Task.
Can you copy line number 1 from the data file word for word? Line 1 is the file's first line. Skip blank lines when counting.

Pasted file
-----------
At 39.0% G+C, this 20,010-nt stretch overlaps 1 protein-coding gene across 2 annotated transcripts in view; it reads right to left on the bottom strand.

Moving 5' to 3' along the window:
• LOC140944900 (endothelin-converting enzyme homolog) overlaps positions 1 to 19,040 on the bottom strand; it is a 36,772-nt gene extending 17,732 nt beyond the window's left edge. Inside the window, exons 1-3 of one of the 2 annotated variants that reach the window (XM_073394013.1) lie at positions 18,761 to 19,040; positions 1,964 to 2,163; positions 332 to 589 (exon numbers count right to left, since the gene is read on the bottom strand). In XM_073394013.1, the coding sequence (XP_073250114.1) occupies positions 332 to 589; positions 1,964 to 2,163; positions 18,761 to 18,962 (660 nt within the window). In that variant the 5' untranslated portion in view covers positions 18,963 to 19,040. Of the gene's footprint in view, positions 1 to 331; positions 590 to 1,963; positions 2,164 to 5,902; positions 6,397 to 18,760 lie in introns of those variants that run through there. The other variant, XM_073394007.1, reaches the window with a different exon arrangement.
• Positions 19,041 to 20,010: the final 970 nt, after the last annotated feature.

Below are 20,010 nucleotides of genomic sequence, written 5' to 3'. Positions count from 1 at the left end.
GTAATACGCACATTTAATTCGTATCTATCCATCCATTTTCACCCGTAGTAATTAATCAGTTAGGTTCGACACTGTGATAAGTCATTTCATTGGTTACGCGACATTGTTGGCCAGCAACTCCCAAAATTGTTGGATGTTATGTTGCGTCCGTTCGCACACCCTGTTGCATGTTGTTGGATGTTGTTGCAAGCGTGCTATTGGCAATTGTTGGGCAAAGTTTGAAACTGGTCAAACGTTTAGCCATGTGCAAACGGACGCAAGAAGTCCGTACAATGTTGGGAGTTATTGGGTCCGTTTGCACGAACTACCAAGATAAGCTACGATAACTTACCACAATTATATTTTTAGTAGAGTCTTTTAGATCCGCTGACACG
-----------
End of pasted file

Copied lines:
At 39.0% G+C, this 20,010-nt stretch overlaps 1 protein-coding gene across 2 annotated transcripts in view; it reads right to left on the bottom strand.